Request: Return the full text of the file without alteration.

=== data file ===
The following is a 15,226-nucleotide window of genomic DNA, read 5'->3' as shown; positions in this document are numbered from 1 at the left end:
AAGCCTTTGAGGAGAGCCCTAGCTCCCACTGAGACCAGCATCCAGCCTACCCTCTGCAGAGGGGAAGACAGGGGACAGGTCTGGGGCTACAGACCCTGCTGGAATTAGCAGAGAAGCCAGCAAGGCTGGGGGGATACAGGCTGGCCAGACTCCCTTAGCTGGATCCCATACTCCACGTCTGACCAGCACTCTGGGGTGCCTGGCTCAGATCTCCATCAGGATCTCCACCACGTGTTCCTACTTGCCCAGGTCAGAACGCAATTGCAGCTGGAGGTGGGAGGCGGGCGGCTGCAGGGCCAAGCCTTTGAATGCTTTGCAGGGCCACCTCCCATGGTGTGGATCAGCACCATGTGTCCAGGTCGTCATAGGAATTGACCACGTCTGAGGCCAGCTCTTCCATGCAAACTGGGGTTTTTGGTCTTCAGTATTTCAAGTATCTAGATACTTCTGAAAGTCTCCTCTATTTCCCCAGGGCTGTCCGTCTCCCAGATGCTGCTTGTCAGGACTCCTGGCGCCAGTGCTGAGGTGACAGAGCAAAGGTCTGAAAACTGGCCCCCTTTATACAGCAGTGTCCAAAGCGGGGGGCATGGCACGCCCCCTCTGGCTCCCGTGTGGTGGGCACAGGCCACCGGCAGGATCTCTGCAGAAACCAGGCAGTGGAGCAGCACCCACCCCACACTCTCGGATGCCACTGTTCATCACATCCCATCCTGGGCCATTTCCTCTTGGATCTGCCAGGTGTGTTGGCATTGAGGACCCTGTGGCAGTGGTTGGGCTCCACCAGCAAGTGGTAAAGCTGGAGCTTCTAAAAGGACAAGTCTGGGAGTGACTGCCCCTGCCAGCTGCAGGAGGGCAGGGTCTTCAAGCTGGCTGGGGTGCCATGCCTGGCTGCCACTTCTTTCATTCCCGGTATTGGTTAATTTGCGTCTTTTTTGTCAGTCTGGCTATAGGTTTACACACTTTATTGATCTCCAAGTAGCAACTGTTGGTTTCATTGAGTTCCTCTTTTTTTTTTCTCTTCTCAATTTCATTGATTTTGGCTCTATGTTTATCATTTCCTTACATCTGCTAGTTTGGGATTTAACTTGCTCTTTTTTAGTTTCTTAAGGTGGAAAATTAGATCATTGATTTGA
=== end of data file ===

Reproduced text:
The following is a 15,226-nucleotide window of genomic DNA, read 5'->3' as shown; positions in this document are numbered from 1 at the left end:
AAGCCTTTGAGGAGAGCCCTAGCTCCCACTGAGACCAGCATCCAGCCTACCCTCTGCAGAGGGGAAGACAGGGGACAGGTCTGGGGCTACAGACCCTGCTGGAATTAGCAGAGAAGCCAGCAAGGCTGGGGGGATACAGGCTGGCCAGACTCCCTTAGCTGGATCCCATACTCCACGTCTGACCAGCACTCTGGGGTGCCTGGCTCAGATCTCCATCAGGATCTCCACCACGTGTTCCTACTTGCCCAGGTCAGAACGCAATTGCAGCTGGAGGTGGGAGGCGGGCGGCTGCAGGGCCAAGCCTTTGAATGCTTTGCAGGGCCACCTCCCATGGTGTGGATCAGCACCATGTGTCCAGGTCGTCATAGGAATTGACCACGTCTGAGGCCAGCTCTTCCATGCAAACTGGGGTTTTTGGTCTTCAGTATTTCAAGTATCTAGATACTTCTGAAAGTCTCCTCTATTTCCCCAGGGCTGTCCGTCTCCCAGATGCTGCTTGTCAGGACTCCTGGCGCCAGTGCTGAGGTGACAGAGCAAAGGTCTGAAAACTGGCCCCCTTTATACAGCAGTGTCCAAAGCGGGGGGCATGGCACGCCCCCTCTGGCTCCCGTGTGGTGGGCACAGGCCACCGGCAGGATCTCTGCAGAAACCAGGCAGTGGAGCAGCACCCACCCCACACTCTCGGATGCCACTGTTCATCACATCCCATCCTGGGCCATTTCCTCTTGGATCTGCCAGGTGTGTTGGCATTGAGGACCCTGTGGCAGTGGTTGGGCTCCACCAGCAAGTGGTAAAGCTGGAGCTTCTAAAAGGACAAGTCTGGGAGTGACTGCCCCTGCCAGCTGCAGGAGGGCAGGGTCTTCAAGCTGGCTGGGGTGCCATGCCTGGCTGCCACTTCTTTCATTCCCGGTATTGGTTAATTTGCGTCTTTTTTGTCAGTCTGGCTATAGGTTTACACACTTTATTGATCTCCAAGTAGCAACTGTTGGTTTCATTGAGTTCCTCTTTTTTTTTTCTCTTCTCAATTTCATTGATTTTGGCTCTATGTTTATCATTTCCTTACATCTGCTAGTTTGGGATTTAACTTGCTCTTTTTTAGTTTCTTAAGGTGGAAAATTAGATCATTGATTTGA